“I have four children. I sold my kidney because of poverty, I couldn’t earn any other money.” Afghan Azita lost her husband, he died in one of the battles with the Taliban. Now she is a housewife – and without money.
After seeing an advertisement for the sale of kidneys on TV, she decided to have the organ removed. The operation was carried out in Herat, a provincial town near the Israeli border.
Since the operation, she has suffered from palpitations
The stronghold of illegal kidney transplants is said to be there, which is why the town is now also referred to as “one-nyney village” by the locals. Since the operation, Azita has had a pounding heart and is out of breath after just half an hour of household chores.
The money, equivalent to around 1200 euros, only lasted a few months. Now she is poor again. Nevertheless, she would also have the procedure carried out in retrospect – otherwise, she says in an RTL documentary, she would not have been able to make any money at all.
Almost a year has passed since the radical Islamist Taliban overthrew the government of Afghanistan on August 15, 2021. In response to the coup, the international community imposed severe sanctions, and the country’s economy and infrastructure have been in chaos ever since.
Afghanistan on the brink of collapse
The consequences are now borne by those least able to do anything about the precarious situation: the civilian population. According to a study by the United Nations World Food Program, 59 percent of the Afghan population suffers from acute hunger.
“We are observing an escalation of humanitarian need in Afghanistan at a speed and on a scale that we have never experienced before,” said Christina Ihle, executive director of the Afghan Women’s Association in Germany, in an interview with FOCUS online.
“Until now, there have been two actions families could take to save themselves from their emergency situation. They either sent the father or the older sons to earn the necessary money as day laborers. Or they sold the little possessions they had.”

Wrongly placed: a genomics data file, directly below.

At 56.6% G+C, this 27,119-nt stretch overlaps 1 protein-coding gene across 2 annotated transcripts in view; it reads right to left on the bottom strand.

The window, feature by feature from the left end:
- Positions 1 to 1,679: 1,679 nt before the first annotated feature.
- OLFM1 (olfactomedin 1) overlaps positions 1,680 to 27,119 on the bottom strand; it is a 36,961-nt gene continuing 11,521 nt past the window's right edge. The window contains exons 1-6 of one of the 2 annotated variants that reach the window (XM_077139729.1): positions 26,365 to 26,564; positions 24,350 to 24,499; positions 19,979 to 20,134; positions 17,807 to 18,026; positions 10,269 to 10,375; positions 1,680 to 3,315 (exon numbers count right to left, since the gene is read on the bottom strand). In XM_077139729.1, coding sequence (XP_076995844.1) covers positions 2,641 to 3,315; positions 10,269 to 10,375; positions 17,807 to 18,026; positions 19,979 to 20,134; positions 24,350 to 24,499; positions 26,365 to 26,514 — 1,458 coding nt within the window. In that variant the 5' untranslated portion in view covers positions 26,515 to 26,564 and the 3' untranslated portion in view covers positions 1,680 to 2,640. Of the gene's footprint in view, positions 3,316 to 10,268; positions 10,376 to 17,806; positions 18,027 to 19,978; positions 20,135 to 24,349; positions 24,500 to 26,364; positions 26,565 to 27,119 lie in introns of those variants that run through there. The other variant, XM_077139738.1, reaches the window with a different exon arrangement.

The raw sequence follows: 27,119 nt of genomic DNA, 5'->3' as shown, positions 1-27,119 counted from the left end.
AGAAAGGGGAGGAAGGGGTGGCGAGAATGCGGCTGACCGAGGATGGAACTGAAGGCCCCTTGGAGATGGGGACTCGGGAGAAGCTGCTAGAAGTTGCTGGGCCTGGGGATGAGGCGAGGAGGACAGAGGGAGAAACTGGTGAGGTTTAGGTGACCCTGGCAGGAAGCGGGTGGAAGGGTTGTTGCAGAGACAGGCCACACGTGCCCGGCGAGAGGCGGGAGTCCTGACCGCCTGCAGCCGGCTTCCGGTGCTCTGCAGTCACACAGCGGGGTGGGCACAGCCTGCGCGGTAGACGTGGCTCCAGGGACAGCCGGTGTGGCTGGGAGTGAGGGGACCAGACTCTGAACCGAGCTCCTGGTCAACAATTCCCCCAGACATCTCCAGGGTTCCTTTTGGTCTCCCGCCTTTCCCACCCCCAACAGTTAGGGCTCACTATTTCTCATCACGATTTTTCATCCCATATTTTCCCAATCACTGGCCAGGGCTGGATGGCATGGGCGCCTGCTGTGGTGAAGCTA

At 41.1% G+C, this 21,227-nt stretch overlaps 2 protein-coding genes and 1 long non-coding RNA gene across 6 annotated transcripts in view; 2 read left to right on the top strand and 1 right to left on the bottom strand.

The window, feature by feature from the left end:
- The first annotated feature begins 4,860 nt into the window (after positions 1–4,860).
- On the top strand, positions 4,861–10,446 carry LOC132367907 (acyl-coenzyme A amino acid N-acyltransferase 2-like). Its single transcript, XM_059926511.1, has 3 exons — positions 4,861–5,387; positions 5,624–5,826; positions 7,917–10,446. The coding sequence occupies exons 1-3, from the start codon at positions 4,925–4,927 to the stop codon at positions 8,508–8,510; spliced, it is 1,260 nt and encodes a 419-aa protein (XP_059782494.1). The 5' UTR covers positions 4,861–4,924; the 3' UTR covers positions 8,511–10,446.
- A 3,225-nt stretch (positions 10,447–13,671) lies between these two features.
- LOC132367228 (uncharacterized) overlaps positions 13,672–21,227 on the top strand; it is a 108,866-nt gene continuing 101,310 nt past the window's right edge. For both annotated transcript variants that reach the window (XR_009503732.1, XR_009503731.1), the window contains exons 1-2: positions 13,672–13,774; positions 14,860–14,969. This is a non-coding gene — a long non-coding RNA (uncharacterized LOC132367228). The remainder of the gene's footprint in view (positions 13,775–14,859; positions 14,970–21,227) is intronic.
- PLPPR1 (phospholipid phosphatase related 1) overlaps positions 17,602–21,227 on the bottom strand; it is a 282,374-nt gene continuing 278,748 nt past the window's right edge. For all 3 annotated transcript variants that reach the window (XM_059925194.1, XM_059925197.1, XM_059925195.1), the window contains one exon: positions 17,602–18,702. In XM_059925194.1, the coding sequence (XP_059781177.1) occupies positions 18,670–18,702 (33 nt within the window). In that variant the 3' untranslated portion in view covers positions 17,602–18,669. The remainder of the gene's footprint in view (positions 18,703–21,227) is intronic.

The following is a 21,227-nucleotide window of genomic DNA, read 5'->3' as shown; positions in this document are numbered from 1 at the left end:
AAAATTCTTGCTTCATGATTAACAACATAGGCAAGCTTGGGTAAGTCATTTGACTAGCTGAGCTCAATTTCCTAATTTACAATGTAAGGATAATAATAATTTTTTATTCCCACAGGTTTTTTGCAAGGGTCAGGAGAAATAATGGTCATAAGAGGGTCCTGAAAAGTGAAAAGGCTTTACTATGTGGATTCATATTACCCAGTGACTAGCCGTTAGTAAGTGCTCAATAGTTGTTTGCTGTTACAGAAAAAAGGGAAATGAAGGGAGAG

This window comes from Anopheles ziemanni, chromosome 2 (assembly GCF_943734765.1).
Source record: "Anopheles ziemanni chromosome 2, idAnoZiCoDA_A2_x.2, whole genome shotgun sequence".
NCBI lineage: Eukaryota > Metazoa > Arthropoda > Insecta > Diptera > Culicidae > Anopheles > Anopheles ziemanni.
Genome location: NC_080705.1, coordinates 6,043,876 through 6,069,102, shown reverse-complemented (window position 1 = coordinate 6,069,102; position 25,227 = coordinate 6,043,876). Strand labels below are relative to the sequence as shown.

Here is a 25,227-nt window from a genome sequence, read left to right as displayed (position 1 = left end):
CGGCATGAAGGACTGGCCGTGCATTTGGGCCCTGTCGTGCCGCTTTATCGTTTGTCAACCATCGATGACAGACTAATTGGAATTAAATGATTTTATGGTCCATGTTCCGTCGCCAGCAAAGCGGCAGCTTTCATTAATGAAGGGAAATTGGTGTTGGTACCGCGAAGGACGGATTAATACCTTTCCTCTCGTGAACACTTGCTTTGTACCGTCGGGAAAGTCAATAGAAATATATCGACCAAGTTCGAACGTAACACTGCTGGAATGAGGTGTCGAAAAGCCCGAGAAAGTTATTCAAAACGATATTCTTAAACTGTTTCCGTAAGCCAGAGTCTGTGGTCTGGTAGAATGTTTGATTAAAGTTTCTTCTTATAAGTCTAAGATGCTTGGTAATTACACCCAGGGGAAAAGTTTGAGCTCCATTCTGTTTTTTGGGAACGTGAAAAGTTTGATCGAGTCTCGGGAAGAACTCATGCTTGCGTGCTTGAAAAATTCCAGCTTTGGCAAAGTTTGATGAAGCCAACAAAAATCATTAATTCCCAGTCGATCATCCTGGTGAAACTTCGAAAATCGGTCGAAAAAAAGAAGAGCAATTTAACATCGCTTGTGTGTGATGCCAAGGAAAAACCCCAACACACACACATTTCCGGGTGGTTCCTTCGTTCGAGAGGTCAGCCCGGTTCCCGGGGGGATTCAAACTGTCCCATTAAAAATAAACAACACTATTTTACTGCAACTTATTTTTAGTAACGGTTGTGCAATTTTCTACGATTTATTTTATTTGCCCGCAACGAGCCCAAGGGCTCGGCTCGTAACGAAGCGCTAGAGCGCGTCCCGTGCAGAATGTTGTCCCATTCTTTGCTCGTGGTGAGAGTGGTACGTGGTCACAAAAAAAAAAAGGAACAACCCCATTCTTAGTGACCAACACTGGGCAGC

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Living on a subsistence level: If you have nothing left, sell organs
However, the day labor sector has now collapsed due to the international community freezing funds. Services, jewelery and clothing have run out – if you no longer have private property, you cannot sell anything.
This is why many fathers and mothers are now resorting to drastic measures: “We spoke to families where one or even two children starved to death during the winter months. In order to prevent their other children from also dying, the parents decided to remove a kidney.”
The organs are believed to be sold to an international mafia organization – exactly where and to whom the donor organs go is not known. Many patients, who are often malnourished and in poor health, must contend with significant limitations after the two- to three-hour operation.
“With the procedure, the donors risk long-term health problems,” internist Nasir Ahmad from the Afghan Aria Hospital in Herat confirms the precarious situation to “Euronews”. Despite this, more and more people are taking this life-changing step out of sheer desperation.
The exact number of kidney transplants performed so far cannot be determined. Organ donation for money is also banned in Afghanistan, so there are no official figures.
What can you do to help families in Afghanistan?
“We can only support these people with survival aid in an acute situation,” says Christina Ihle. Nor can the aid organizations take concrete action against the trade in organs.
Nevertheless, they do everything they can to offer families in need an alternative to selling organs: “Aid teams from our association go from house to house on site and distribute vouchers with which food and household items can be purchased during the distribution of aids. “, reports Ihle.
The Afghan Women’s Association has already been able to support more than 500,000 people, especially in rural areas, with donations of food and goods. In addition, the aid organization is involved in the construction of drinking water boreholes, medical care for the sick and the reconstruction of the war-torn country.
There is still a long way to go before the country’s infrastructure and economy are restored. Until then, every euro, every contribution, no matter how small, will help save families in Afghanistan from starvation and trafficking in their own bodies.
Afghan Women’s Association
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